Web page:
Every day one leader is chosen to overlook the team and keep everyone on task, making sure dishes get done, floors swept, children helped, and food/activities prepped. Learning the process and steps it takes to have the farm camp program is really important- as is learning the importance of a sturdy foundation and behind-the-scenes team (that’s us!)
I’ve shared so many memories and laughs with the team. Letting out giggles as the kids hula their hips around the fire pit, chanting “sticks below hips!” when talking about marshmellow roasting safety. Leading “toasts” to encourage the kids to hydrate as we hike around the farm and harvest fruits and veggies. Rubbing my stomach as I describe the effects of “Berry Belly” to the kids as they feast in rows of ripe strawberries and golden raspberries for an afternoon snack.
So as the LIT program grows I urge all teens (13+) to experience this special opportunity that LEFDP has provided for the community. It is also a great community service or service learning opportunity, looks amazing on college applications (they love leadership positions) and on a resume for future job and volunteering experiences, and is the perfect setting for some fun summertime leadership learning. Come join the team- LITs rock!
By Krista Young, 5th year LIT
This Winter the Wavecrest Jr. High students are finishing up their science projects related to the theme of WATER! Thank goodness for the rain we are getting!
One of the projects was to design a native plant/drought tolerant landscape. Now that we are getting some rain it is time to put those natives in so they can benefit from the natural water. If done at the right time you only need minimal spring and summer watering of natives in order for them to become established. Once established they won’t need ANY supplemental water in the second year and that is the whole point!
Another project was comparing the qualities of two ponds here on the farm. Students used a water testing kit and collected data about nitrates, pH, turbidity, and the presence of invertebrates. I can’t wait to see the results and see how the two ponds differ.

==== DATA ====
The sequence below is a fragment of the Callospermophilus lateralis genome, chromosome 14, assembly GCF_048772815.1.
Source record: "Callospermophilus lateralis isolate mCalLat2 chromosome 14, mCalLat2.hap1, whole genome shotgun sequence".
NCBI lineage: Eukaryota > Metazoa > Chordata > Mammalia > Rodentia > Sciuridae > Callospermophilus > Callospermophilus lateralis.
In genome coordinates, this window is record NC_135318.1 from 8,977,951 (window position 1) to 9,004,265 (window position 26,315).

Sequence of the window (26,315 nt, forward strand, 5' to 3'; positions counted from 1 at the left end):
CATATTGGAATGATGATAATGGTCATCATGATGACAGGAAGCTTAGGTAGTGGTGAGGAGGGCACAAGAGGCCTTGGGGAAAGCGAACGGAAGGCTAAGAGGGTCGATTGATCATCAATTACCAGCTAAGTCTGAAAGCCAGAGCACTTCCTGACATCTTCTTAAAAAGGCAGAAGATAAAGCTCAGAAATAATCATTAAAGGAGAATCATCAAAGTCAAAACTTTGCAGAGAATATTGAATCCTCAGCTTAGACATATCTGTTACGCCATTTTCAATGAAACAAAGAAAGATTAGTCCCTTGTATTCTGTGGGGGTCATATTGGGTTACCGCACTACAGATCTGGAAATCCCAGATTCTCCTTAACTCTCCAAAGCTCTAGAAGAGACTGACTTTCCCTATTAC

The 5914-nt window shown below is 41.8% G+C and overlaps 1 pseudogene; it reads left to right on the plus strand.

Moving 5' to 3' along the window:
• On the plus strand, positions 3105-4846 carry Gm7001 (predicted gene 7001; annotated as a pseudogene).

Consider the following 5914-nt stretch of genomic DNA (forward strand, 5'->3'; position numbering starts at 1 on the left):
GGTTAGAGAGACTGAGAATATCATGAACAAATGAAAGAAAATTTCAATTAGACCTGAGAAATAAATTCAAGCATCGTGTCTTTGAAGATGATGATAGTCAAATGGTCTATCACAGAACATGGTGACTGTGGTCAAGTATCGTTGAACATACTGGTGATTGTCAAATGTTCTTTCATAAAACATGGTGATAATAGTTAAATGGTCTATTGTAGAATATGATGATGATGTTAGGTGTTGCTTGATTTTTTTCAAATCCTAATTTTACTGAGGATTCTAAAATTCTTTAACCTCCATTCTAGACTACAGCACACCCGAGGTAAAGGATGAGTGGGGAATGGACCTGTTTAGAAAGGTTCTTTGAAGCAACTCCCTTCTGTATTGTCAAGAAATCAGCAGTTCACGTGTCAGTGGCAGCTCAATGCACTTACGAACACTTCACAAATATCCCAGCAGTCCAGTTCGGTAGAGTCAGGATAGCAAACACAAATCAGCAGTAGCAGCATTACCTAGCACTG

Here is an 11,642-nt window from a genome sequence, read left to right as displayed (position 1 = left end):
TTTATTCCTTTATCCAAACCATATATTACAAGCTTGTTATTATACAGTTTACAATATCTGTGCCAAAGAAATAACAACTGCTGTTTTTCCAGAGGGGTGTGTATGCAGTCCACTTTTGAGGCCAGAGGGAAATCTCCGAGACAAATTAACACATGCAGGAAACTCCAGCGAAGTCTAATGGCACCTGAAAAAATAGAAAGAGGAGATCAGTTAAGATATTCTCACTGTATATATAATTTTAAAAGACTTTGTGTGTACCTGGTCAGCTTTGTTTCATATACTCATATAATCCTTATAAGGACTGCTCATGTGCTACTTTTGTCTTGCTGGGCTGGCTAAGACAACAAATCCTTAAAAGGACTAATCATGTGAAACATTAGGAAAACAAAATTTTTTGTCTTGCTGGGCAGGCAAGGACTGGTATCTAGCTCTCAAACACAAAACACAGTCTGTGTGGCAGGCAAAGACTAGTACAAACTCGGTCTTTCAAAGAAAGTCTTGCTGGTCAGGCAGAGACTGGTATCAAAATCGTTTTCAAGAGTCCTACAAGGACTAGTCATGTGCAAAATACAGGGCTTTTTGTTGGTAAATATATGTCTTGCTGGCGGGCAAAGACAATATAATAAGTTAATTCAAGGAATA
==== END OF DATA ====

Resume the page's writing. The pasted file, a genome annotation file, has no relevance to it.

What a great group of students we had for this rotation!
Next up –Spring!
How about that weather!? The garden and teaching fields are looking pretty bare after that frost, but we always find interesting things to learn about with the students who come to the farm.
Last week we began our winter rotation with the Santa Cruz Montessori middle school students. This winter the theme is “Water”. I can’t think of a more important topic for our region right now, especially while we are in the midst of a record drought. Water is obviously important and a critical resource for our area’s vast agricultural industry. We must learn to care for and understand our local water systems so we can intelligently address the current and future threats to our clean water. Students will learn about the complex and interconnected water systems of our area by exploring, studying, and doing science. They are designing some cool science projects and thinking about research activities, like data collection, water quality testing, studying the farm’s relationship to ground water and much more. The question posed to them by Farmer Tom at the beginning of this rotation was “What do you have physically in common with Alexander the Great or any other person who lived 1,000 years ago?” What do you think?
Also this month our awesome Homeschool group will be coming to the farm for lessons on seeds, compost, and how water connects it all. The mighty Coast Live Oaks (Quercus agrifolia) are dropping acorns by the ton so it is time to learn about them. How does an Oak tree make an acorn? Who eats these acorns? Who hides them? How do they become a mighty Oak? We will explore what happens when a bean, seed or acorn meets water. We will look closely at a variety of seeds and see if we can observe the three different parts. Do you know them?
So much to learn! Happy Holidays and lets all hope and wish for rain!